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My Western Digital MyBook Essential crashed recently, and I'm unable to access it through Ubuntu nor Windows.

My goal is to recover my data, and wondering if it's advisable to connect the HDD directly to the PC thru SATA, and then recover the data using a recovery tool such as Recuva or StellarPhoenix.

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Yes, try plugging it in directly. The usb port is simply a SATA -> USB adapter. See if it's recognized by the BIOS. – justbrowsing Aug 20 '13 at 6:20
Just a thought: Buy the same modell, swap the internal HDD, look if the new encryption chip can read the old HDD, backup the data, swap back, send back your newly purchased modell – nixda Aug 28 '14 at 10:46
up vote 2 down vote accepted

Yes, the hard disks in external drives are standard disks, and it is very unlikely they would be anything other than SATA these days.

As SATA is backwards and forwards compatible, you can plug in into any SATA motherboard.

You can also purchase a SATA / USB converter or enclosure and put the disk in that to continue using it as an external drive.

If the disk itself is crashed, you are out of luck. Always bear in mind that disks can break and external drives are more vulnerable simply due to portability. Always keep backups.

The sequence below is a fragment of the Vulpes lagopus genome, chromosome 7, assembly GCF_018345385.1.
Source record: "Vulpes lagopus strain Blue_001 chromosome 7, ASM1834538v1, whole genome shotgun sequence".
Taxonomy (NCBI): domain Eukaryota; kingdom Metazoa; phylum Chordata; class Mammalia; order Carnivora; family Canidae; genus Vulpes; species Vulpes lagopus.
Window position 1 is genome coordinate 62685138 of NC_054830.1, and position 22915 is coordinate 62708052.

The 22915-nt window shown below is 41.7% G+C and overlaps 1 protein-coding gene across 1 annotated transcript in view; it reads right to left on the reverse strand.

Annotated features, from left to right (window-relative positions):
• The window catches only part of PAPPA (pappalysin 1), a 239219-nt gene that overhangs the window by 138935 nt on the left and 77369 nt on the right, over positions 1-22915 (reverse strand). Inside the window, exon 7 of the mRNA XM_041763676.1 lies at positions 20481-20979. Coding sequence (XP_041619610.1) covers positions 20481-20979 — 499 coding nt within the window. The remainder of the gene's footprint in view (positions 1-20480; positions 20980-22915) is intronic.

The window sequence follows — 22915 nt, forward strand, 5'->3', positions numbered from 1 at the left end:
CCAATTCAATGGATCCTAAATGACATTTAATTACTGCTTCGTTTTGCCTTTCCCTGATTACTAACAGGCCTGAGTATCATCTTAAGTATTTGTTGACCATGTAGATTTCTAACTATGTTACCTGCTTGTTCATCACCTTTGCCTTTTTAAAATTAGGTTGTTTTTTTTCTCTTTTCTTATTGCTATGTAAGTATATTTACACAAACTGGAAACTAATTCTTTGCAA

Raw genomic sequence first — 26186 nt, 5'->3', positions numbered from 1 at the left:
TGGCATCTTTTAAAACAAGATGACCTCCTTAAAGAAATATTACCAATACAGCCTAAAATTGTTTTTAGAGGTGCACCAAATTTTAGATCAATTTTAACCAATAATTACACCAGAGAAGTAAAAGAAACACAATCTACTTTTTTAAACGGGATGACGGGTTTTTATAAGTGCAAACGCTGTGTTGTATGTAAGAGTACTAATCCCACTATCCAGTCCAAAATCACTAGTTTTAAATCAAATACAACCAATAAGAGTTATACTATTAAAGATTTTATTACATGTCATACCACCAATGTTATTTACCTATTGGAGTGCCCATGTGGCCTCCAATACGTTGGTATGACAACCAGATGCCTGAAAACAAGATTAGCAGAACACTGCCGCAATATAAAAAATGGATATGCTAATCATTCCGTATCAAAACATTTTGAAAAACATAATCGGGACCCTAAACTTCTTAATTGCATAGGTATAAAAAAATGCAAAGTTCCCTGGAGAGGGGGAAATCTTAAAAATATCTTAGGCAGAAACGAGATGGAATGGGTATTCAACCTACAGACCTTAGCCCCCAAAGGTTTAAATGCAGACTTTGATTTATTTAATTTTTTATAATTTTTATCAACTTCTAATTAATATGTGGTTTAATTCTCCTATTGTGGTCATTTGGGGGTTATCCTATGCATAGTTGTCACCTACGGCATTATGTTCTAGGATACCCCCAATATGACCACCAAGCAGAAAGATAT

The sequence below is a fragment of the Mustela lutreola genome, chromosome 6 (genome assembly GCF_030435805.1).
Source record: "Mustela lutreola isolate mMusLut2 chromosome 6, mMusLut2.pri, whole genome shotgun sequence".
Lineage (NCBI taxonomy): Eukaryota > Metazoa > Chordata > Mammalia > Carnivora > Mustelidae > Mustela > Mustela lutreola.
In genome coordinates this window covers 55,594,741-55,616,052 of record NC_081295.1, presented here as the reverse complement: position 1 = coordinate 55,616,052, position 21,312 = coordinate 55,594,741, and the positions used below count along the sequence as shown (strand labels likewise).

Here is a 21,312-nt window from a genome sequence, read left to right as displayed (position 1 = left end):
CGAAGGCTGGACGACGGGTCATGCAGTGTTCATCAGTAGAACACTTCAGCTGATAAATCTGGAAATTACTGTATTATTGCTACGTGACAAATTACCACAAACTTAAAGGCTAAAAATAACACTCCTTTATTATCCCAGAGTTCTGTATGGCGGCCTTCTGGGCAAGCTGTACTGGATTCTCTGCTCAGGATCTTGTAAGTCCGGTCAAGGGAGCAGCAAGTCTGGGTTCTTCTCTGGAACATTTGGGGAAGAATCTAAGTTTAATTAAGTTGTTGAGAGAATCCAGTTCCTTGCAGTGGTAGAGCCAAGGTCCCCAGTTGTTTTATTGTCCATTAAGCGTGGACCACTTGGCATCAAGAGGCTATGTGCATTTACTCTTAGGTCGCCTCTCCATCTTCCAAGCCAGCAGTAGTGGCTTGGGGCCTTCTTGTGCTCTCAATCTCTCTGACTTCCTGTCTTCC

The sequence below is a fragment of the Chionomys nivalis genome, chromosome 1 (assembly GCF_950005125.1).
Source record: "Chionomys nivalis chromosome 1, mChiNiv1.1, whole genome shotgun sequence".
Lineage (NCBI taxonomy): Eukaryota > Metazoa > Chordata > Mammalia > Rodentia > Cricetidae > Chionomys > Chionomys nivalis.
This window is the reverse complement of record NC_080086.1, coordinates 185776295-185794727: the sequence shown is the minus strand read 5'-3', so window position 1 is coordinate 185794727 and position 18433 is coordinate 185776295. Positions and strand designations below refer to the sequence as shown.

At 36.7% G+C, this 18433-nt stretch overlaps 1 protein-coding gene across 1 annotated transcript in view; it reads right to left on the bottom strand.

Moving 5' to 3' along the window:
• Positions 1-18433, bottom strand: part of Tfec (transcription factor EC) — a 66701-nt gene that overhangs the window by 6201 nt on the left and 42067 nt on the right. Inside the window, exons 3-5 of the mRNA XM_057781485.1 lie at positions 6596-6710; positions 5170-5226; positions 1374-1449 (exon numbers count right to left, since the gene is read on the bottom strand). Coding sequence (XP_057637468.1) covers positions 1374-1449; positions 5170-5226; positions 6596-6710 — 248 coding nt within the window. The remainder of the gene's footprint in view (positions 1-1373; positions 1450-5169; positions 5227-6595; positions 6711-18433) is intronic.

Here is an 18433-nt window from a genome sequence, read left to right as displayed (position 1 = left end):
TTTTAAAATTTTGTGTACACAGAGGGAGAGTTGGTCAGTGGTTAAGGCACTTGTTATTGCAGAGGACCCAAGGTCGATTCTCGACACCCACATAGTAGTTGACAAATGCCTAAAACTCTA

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Thanks, tried connecting it directly to my Windows 7 PC, but didn't work. I googled a little bit more, going into the specifics of model and controller chipset, and found a post showing a photo of the exact same PCB that my WD HDD has:…. The culprit seems to be an Initio INIC-1607E SATA/USB bridge chip that performs hardware encryption/decryption, probably explaining why I can't access the HDD natively on Windows. – silvernightstar Aug 20 '13 at 7:37
Interesting. Are you saying that Windows couldn't even see the disk? Even if it was encrypted, I would expect Windows to still recognise the presence of a disk, and depending on how the encryption works, say it needs formatting. After all, the disk is just a disk. I am not saying you should be able to read the data - clearly it encrypted, but it might tell you whether it is worth trying the resolder. – Paul Aug 21 '13 at 0:58
By "can't access" I meant being unable to read my data. Indeed, Windows was able to detect the drive and offered a reformat. USB port seems intact and OK after a close physical inspection of the PCB. I've ran out of options and I'll probably just try Stellar Phoenix as soon as I get hold of a SATA cable. (Hoping that 1. there's no encryption, and 2. Windows was unable to read the drive because the Initio corrupted the HDD's indices/tables/records.) – silvernightstar Aug 21 '13 at 3:52

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